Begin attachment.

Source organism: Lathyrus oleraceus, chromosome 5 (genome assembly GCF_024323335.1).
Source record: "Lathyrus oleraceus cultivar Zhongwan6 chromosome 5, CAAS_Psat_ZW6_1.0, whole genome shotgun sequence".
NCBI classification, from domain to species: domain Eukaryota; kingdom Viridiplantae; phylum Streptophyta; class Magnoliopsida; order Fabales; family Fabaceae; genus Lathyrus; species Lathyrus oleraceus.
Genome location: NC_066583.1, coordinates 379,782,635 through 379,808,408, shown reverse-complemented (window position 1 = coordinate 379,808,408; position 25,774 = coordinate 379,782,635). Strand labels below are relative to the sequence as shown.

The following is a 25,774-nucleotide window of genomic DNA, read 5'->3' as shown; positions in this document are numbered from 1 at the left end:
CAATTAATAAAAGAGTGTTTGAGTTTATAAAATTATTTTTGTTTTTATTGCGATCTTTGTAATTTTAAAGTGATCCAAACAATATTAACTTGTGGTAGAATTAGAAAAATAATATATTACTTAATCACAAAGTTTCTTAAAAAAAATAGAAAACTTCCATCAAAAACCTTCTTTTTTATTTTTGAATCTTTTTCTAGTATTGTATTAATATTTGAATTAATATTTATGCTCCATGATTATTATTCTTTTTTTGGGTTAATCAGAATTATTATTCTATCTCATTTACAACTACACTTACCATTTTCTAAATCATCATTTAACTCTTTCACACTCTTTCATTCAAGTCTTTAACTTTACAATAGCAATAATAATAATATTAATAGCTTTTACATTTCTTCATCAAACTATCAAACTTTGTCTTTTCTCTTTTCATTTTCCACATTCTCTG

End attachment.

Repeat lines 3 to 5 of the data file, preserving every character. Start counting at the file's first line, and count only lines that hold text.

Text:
NCBI classification, from domain to species: domain Eukaryota; kingdom Viridiplantae; phylum Streptophyta; class Magnoliopsida; order Fabales; family Fabaceae; genus Lathyrus; species Lathyrus oleraceus.
Genome location: NC_066583.1, coordinates 379,782,635 through 379,808,408, shown reverse-complemented (window position 1 = coordinate 379,808,408; position 25,774 = coordinate 379,782,635). Strand labels below are relative to the sequence as shown.

The following is a 25,774-nucleotide window of genomic DNA, read 5'->3' as shown; positions in this document are numbered from 1 at the left end: